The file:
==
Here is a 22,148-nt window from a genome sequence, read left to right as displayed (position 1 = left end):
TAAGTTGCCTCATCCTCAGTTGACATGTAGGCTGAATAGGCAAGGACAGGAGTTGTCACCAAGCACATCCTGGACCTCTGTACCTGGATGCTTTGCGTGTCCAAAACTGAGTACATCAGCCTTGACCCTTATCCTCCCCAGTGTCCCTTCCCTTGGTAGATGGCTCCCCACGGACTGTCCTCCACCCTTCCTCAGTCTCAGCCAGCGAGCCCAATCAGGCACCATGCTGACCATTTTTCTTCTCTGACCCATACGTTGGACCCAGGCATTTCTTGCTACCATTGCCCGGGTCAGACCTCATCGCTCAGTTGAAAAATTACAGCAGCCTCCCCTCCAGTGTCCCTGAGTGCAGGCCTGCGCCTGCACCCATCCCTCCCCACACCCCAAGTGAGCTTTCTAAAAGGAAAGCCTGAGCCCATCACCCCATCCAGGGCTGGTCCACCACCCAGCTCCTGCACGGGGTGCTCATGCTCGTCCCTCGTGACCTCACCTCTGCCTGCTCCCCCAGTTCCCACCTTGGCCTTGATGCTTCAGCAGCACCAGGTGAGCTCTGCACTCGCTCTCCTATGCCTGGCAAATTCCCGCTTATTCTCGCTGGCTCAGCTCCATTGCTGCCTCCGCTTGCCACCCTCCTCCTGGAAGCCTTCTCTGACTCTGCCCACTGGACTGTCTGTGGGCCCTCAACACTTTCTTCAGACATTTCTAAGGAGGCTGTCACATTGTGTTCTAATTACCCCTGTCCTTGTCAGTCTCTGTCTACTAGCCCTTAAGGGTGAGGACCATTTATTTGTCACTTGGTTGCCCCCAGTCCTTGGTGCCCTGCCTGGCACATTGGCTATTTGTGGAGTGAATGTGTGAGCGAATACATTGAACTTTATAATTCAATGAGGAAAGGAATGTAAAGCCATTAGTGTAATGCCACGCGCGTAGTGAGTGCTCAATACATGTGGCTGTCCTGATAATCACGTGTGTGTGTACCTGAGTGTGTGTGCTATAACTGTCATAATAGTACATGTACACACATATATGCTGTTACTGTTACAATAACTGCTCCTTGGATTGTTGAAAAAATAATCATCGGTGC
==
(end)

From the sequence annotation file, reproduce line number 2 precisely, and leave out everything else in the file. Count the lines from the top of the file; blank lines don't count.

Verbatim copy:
TAAGTTGCCTCATCCTCAGTTGACATGTAGGCTGAATAGGCAAGGACAGGAGTTGTCACCAAGCACATCCTGGACCTCTGTACCTGGATGCTTTGCGTGTCCAAAACTGAGTACATCAGCCTTGACCCTTATCCTCCCCAGTGTCCCTTCCCTTGGTAGATGGCTCCCCACGGACTGTCCTCCACCCTTCCTCAGTCTCAGCCAGCGAGCCCAATCAGGCACCATGCTGACCATTTTTCTTCTCTGACCCATACGTTGGACCCAGGCATTTCTTGCTACCATTGCCCGGGTCAGACCTCATCGCTCAGTTGAAAAATTACAGCAGCCTCCCCTCCAGTGTCCCTGAGTGCAGGCCTGCGCCTGCACCCATCCCTCCCCACACCCCAAGTGAGCTTTCTAAAAGGAAAGCCTGAGCCCATCACCCCATCCAGGGCTGGTCCACCACCCAGCTCCTGCACGGGGTGCTCATGCTCGTCCCTCGTGACCTCACCTCTGCCTGCTCCCCCAGTTCCCACCTTGGCCTTGATGCTTCAGCAGCACCAGGTGAGCTCTGCACTCGCTCTCCTATGCCTGGCAAATTCCCGCTTATTCTCGCTGGCTCAGCTCCATTGCTGCCTCCGCTTGCCACCCTCCTCCTGGAAGCCTTCTCTGACTCTGCCCACTGGACTGTCTGTGGGCCCTCAACACTTTCTTCAGACATTTCTAAGGAGGCTGTCACATTGTGTTCTAATTACCCCTGTCCTTGTCAGTCTCTGTCTACTAGCCCTTAAGGGTGAGGACCATTTATTTGTCACTTGGTTGCCCCCAGTCCTTGGTGCCCTGCCTGGCACATTGGCTATTTGTGGAGTGAATGTGTGAGCGAATACATTGAACTTTATAATTCAATGAGGAAAGGAATGTAAAGCCATTAGTGTAATGCCACGCGCGTAGTGAGTGCTCAATACATGTGGCTGTCCTGATAATCACGTGTGTGTGTACCTGAGTGTGTGTGCTATAACTGTCATAATAGTACATGTACACACATATATGCTGTTACTGTTACAATAACTGCTCCTTGGATTGTTGAAAAAATAATCATCGGTGC